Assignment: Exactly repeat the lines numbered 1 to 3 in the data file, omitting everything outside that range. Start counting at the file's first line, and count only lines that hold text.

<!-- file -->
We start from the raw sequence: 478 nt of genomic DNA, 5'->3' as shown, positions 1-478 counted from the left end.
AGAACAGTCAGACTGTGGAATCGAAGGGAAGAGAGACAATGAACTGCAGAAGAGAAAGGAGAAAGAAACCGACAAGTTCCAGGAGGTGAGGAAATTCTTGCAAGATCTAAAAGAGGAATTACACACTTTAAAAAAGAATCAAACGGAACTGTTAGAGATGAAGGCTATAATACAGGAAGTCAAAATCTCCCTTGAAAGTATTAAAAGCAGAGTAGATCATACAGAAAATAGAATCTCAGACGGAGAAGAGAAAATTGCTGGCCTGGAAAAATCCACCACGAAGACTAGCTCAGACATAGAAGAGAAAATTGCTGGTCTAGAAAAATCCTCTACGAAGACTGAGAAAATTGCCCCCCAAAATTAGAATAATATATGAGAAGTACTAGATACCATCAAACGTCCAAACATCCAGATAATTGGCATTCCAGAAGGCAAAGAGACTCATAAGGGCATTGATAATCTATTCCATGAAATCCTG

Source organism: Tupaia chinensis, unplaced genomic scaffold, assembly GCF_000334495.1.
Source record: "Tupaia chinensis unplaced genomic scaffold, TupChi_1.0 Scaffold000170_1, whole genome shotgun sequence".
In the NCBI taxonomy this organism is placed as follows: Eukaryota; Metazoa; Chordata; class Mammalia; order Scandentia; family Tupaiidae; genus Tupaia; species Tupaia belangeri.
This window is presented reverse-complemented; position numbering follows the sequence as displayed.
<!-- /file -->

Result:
We start from the raw sequence: 478 nt of genomic DNA, 5'->3' as shown, positions 1-478 counted from the left end.
AGAACAGTCAGACTGTGGAATCGAAGGGAAGAGAGACAATGAACTGCAGAAGAGAAAGGAGAAAGAAACCGACAAGTTCCAGGAGGTGAGGAAATTCTTGCAAGATCTAAAAGAGGAATTACACACTTTAAAAAAGAATCAAACGGAACTGTTAGAGATGAAGGCTATAATACAGGAAGTCAAAATCTCCCTTGAAAGTATTAAAAGCAGAGTAGATCATACAGAAAATAGAATCTCAGACGGAGAAGAGAAAATTGCTGGCCTGGAAAAATCCACCACGAAGACTAGCTCAGACATAGAAGAGAAAATTGCTGGTCTAGAAAAATCCTCTACGAAGACTGAGAAAATTGCCCCCCAAAATTAGAATAATATATGAGAAGTACTAGATACCATCAAACGTCCAAACATCCAGATAATTGGCATTCCAGAAGGCAAAGAGACTCATAAGGGCATTGATAATCTATTCCATGAAATCCTG

Source organism: Tupaia chinensis, unplaced genomic scaffold, assembly GCF_000334495.1.